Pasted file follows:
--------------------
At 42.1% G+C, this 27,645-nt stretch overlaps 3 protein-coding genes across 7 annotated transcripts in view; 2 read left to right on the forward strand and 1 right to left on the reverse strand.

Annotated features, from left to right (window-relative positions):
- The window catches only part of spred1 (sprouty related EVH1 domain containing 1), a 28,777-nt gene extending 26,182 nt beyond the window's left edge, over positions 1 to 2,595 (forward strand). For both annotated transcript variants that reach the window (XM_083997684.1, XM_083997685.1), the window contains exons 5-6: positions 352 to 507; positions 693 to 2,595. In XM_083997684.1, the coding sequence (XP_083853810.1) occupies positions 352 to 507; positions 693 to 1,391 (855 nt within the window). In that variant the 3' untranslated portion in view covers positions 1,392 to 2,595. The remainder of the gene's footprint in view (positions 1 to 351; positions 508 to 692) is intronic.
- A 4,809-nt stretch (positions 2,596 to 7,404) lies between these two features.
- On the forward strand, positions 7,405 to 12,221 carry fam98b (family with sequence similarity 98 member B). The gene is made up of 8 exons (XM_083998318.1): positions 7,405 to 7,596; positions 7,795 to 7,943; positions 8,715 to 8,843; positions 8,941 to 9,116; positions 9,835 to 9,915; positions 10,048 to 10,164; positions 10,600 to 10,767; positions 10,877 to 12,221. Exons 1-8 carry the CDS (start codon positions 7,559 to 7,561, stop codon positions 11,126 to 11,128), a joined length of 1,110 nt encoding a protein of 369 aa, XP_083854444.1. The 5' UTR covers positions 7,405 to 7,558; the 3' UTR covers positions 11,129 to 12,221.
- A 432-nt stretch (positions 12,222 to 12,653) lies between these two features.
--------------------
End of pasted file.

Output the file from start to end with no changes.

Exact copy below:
At 42.1% G+C, this 27,645-nt stretch overlaps 3 protein-coding genes across 7 annotated transcripts in view; 2 read left to right on the forward strand and 1 right to left on the reverse strand.

Annotated features, from left to right (window-relative positions):
- The window catches only part of spred1 (sprouty related EVH1 domain containing 1), a 28,777-nt gene extending 26,182 nt beyond the window's left edge, over positions 1 to 2,595 (forward strand). For both annotated transcript variants that reach the window (XM_083997684.1, XM_083997685.1), the window contains exons 5-6: positions 352 to 507; positions 693 to 2,595. In XM_083997684.1, the coding sequence (XP_083853810.1) occupies positions 352 to 507; positions 693 to 1,391 (855 nt within the window). In that variant the 3' untranslated portion in view covers positions 1,392 to 2,595. The remainder of the gene's footprint in view (positions 1 to 351; positions 508 to 692) is intronic.
- A 4,809-nt stretch (positions 2,596 to 7,404) lies between these two features.
- On the forward strand, positions 7,405 to 12,221 carry fam98b (family with sequence similarity 98 member B). The gene is made up of 8 exons (XM_083998318.1): positions 7,405 to 7,596; positions 7,795 to 7,943; positions 8,715 to 8,843; positions 8,941 to 9,116; positions 9,835 to 9,915; positions 10,048 to 10,164; positions 10,600 to 10,767; positions 10,877 to 12,221. Exons 1-8 carry the CDS (start codon positions 7,559 to 7,561, stop codon positions 11,126 to 11,128), a joined length of 1,110 nt encoding a protein of 369 aa, XP_083854444.1. The 5' UTR covers positions 7,405 to 7,558; the 3' UTR covers positions 11,129 to 12,221.
- A 432-nt stretch (positions 12,222 to 12,653) lies between these two features.